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The Narrative Paperback – April 23, 2018
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About the Author
- Item Weight : 13.4 ounces
- Paperback : 383 pages
- ISBN-10 : 1717160654
- ISBN-13 : 978-1717160652
- Dimensions : 5 x 0.87 x 8 inches
- Publisher : CreateSpace Independent Publishing Platform (April 23, 2018)
- Language: : English
- Best Sellers Rank: #615,858 in Books (See Top 100 in Books)
- Customer Reviews:
Top reviews from the United States
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On another level, it’s the bitterly funny story of the way the deeply-deluded and stultifyingly self-important people who should be “reporting” the news take it upon themselves to “make” the news. Or, as the title of the novel suggests, they craft “The Narrative.” Google Dan Rather and “JournoList” for some of the egregious examples that are known to the discerning citizens, to say nothing of the DNC email dump that revealed allegedly objective journalists coordinating and clearing their stories with the campaign of the presumptive next President of the Vagina States of America.
With such a wealth of deserving targets, in less-skilled (or courageous) hands such a novel might be a thunderingly dull polemic––and Lord knows, there are enough of those around––but this is both outrageous and wickedly funny. I say again, “The Narrative” is wickedly funny, teeing up the self-deceptions of the Woke Warriors of Journalism.
I expect Ms. Boule one day to be censured for mocking the mentally ill, as she peoples the 24/7 news organization with, among others, someone who identifies as a centaur, with, naturally enough, their own special pronouns. It leads to some biting scenes such as when the Leading American Senator With a Vagina Who Will Be President pays a visit to the 24/7 offices. Like a visit from the Pope, the devout are there to witness the historic event:
“(the Senator) smiled at as many individuals as she could, and the 24/7 professionals expressed their support in his, her, xyr, equis, myz, Zz, or blue own way…Everyone shrieked and shook and reached their hands toward the divine politician who would deliver them from darkness to a world of light, and urine puddled around more than one pair of vegan footwear.”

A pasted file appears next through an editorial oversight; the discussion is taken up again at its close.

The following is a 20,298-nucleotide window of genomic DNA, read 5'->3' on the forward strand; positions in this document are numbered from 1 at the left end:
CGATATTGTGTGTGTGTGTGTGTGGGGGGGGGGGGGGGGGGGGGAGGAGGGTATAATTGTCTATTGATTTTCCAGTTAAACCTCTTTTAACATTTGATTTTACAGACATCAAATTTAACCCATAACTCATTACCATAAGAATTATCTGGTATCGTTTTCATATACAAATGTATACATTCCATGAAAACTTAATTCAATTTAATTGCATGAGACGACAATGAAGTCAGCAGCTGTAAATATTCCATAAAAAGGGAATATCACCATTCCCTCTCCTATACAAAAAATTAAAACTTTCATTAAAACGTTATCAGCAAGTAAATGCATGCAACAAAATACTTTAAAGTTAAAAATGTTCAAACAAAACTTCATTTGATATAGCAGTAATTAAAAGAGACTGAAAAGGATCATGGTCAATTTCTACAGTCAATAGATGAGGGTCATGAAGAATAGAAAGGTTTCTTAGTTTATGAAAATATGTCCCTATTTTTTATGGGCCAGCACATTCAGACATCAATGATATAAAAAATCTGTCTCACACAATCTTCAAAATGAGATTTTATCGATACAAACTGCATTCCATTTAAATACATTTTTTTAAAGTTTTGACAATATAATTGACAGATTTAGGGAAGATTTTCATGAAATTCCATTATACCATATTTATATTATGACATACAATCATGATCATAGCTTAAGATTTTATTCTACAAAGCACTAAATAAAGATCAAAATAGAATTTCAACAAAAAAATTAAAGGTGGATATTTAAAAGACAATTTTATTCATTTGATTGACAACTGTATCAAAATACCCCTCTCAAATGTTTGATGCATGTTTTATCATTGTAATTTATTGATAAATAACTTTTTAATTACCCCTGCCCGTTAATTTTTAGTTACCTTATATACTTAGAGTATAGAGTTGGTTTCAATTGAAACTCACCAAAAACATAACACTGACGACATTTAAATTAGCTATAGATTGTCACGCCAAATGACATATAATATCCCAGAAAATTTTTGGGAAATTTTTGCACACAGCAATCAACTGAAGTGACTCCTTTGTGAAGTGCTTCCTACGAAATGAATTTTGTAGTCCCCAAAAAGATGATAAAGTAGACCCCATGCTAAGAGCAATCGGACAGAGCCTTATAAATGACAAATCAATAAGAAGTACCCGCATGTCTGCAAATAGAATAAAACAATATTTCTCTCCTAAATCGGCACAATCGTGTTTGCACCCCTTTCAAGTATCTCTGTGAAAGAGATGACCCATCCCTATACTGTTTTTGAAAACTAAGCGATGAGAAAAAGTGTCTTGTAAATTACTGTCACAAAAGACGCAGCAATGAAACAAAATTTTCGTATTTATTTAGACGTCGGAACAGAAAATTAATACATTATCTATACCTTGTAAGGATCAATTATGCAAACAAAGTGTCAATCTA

I don’t want to go into more detail…half the delight of reading the book is saying “Oh, no, she didn’t go there…YES, SHE DID AND SHE’S RIGHT!” There are some truly inspired turns of the phrase that sum-up (and demolish) an entire lunatic fringe school of non-thought. Two words (and this is the only spoiler you’ll get from me): “Prestigiously pigmented.”
This is a work of mad genius. Pretty sure your Bernie Bro nephew and angry, twice- divorced “I’m Still With Her” harridan aunt won’t like it.
For the rest of us, it’s a hell of a lot of fun.
Roy M. Griffis
Author of The Lonesome George Chronicles and the By The Hands of Men series
Weekly Culture Columnist at Liberty Island Magazine
Deplora Boule has written a book that, by all rights, ought to be read with pleasure by thousands upon thousands of conservatives and ultimately be made into a movie. It SHOULD have been a movie. My mind played a soundtrack with each scene; I cast actors and extras without hesitation into each scene. Tucker Carlson as the conservative newsman. Steven Crowder in a cameo as the guy who yells, "We were made for each other!" (You'll understand when you get to the scene, trust me!). Stacey Dash as the Jamaican businesswoman. Lila Rose cast against type as Majedah.
The plot is smooth with only the occasional bump. The editing is nearly flawless. The characterization is delightful. The humor is priceless beyond rubies. It does NOT, as I feared before being absorbed by the first chapter, read as amateurish. Not at all. This nom de plume is held by an author of great talent and, I am guessing, real experience in the publishing world. You will NOT be disappointed if your fiction reading standards are high.
If I had to choose a single word to describe the book, it would be "madcap." The story follows a young GenX third-wave feminist XX-chromosome person who identifies as a female from her progressive and feminist awakening at college through her career in (need I say liberal?) television journalism, along the way utterly shredding liberal trope after liberal trope. The writing cuts through the logical fallacies in just about every liberal political point, exposing them with humor and style and even literary depth.
Ms. Boule's writing is Technicolor - characters are drawn in sharp, vivid lines with no attempt to soften them or their political stances. In many places, they are caricatures; this would be a literary crime in most genres, but in satire it's something of a necessity and works very well in this story. Somehow, I lost myself in the narrative, in spite of its crazy over-the-top action and caricature-characters. Sure, it's biased, with insanely extreme liberal characters who are thoroughly blinded to reality and a very few conservative characters who provide a leavening dose of truth. That's the story Boule is telling. She tells it very, very, very well.
Surprisingly, I found myself rooting for Majedah, despite her obnoxious extremism and blindness. The author dropped a few spare clues that maybe, just maybe, she wasn't the true believer she thought she was. That conflict between who she was and who she had been told she was grew into the main struggle of the story, powering the narrative and providing nonpolitical energy that made Majedah feel almost real.
I'm reading it again. Soon.